Seymour florist reflects on Tournament of Roses Parade, presidential inauguration experiences


Traveling to California to help with floral design work on a couple of Tournament of Roses Parade floats has become a routine for Seymour business owner Bobby Eldridge.

While he recently did that for the 15th straight year, Eldridge got a new opportunity.

Just 10 days after returning from California, he was packing his bags and boarding a plane to head to Washington, D.C., to do floral design work for presidential inauguration events.

“It truly was an honor,” said Eldridge, who owns Prestigious Affairs in downtown Seymour with his wife, Dawn.

“Just being able to mark it off the bucket list, I’ve wanted to do this for a long time,” he said. “It truly was an experience I will never forget. It was something.”

Being inducted into the American Institute of Floral Designers in 2002 helped Eldridge, a Crothersville native, earn the opportunity to sign a contract with Fiesta Parade Floats, which enters floats in the annual parade before the Rose Bowl college football game in Pasadena, California.

“The first year was one of those, ‘You prove your abilities. Then if we like you, we’ll invite you back,'” Eldridge said. “We’ve been invited back, and it’s just a given for the last 16 years.”

Stanley Meyer, one of the lead designers, comes up with conceptual drawings that have to be approved by the sponsor of each float.

After each float is built, design teams spend a few days arranging the flowers.

“You take the concept and make it real based upon our abilities as artists,” Eldridge said. “Based upon the conceptual idea and the drawings, we do walkthroughs and an explanation of the color palettes and design ideas. Then once that walkthrough is done, we are turned loose to make it come to life.”

Eldridge always has been hands-on with the floral work, but in the last 10 years, he also has taken on the role of a design leader.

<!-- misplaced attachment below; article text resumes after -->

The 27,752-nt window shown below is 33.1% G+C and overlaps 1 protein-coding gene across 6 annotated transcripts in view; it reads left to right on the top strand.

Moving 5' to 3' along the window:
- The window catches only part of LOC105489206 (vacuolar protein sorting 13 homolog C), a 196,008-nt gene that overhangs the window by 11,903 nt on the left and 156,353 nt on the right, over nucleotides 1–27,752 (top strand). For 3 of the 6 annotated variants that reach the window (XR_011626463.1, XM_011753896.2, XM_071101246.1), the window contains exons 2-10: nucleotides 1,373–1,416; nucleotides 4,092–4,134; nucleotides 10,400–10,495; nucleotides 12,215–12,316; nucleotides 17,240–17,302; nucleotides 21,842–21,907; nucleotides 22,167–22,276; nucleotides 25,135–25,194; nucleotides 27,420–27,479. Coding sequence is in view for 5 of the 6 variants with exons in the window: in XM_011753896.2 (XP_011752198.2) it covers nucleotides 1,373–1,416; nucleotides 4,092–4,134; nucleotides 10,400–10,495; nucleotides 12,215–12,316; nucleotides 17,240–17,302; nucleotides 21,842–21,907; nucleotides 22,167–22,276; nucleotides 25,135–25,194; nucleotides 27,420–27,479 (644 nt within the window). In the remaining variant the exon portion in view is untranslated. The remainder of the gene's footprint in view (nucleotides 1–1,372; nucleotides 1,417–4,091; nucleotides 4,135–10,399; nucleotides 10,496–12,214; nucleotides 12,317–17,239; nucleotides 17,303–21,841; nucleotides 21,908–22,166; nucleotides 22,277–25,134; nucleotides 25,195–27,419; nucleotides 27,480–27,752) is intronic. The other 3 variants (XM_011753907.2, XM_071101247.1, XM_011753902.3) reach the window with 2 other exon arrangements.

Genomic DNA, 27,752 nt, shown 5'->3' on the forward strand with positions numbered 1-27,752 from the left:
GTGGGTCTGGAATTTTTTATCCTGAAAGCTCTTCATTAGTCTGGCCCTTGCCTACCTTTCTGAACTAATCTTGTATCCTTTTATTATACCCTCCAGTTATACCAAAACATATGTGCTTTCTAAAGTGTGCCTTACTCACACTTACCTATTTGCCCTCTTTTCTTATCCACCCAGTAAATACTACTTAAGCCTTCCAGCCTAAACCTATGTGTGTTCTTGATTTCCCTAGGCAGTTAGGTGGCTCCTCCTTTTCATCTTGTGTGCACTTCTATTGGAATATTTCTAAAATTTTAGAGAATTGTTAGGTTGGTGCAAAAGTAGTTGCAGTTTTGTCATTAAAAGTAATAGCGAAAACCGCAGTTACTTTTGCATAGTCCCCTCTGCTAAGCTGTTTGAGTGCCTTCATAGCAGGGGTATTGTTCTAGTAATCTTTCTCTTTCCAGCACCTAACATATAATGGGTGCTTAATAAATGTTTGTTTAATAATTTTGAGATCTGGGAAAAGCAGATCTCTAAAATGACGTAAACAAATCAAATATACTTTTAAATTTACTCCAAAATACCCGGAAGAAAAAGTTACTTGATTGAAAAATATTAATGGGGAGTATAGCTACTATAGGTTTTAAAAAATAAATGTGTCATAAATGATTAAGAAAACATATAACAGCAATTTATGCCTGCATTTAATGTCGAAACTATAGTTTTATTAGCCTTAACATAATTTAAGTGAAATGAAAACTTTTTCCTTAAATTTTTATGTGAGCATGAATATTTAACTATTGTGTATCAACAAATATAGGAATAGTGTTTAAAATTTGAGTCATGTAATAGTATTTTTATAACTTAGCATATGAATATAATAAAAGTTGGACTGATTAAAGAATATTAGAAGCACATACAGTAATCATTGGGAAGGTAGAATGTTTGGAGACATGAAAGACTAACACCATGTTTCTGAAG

This year, he led a team of about 15 people. He has worked with some of them for several years, and he also is able to invite someone local to go with him. This year, it was Mary Eglen.

“Over the years, we have built great teams and great friendships and relationships across the country,” he said. “We meet up there, and I, for the most part, have the same structure. The people change a little bit every year, but I do have a small core group of about five that are always the same.”

They arrived Dec. 26 and worked through Dec. 30 in a warehouse in Irwindale, which is about 15 miles from Pasadena. They worked at least 12 hours each day.

Eldridge’s team worked on the Northwestern Mutual and Lucy Pet Foundation floats. Of Fiesta Parade Floats’ 12 entries, those two were the largest, he said.

This was his third straight year working on the Northwestern Mutual float. That company sponsors the Rose Bowl game.

“My team has had that one for three years because they like our work,” he said. “Once you put a good design team with a good sponsor, then we very rarely change because every year, they look forward to us coming back, and they know our work, and they know what it’s going to look like. All we’ve got to do is get the concept.”

This year’s theme was “Waves of Hope,” and the float won the animation trophy. It was designed around a young girl and her mother who are fighting cancer together. The girl sat on a wave with dolphins leaping around her. The front part of the float contained a sandcastle, a starfish, an oyster shell, a crab, a couple of beach balls and a large pelican sitting on a beach pail.

All of the features were made of either flowers or organic materials. The float was 22 feet tall, 18 feet wide and 55 feet long.

“When you look at the girl on the float, it was the spitting image of the little girl, so it was really kind of cool, very, very, very emotional, of course,” Eldridge said.

The Lucy Pet Foundation’s “Gnarly Crankin’ K9 Wave Maker” won the extraordinaire trophy and was certified by Guinness World Records as the longest and heaviest single-chassis float in parade history.

At 126 feet long and 148,250 pounds, it featured an on-board wave machine that generated waves on which eight dogs surfed the length of a 90-foot-long tank containing more than 8,000 gallons water. The dogs were chosen after a nationwide search.

The float was 24 feet tall, and Eldridge said if it was stood up on its end, it would have been 12 stories tall.

Read the full story in Tuesday’s Tribune and online at

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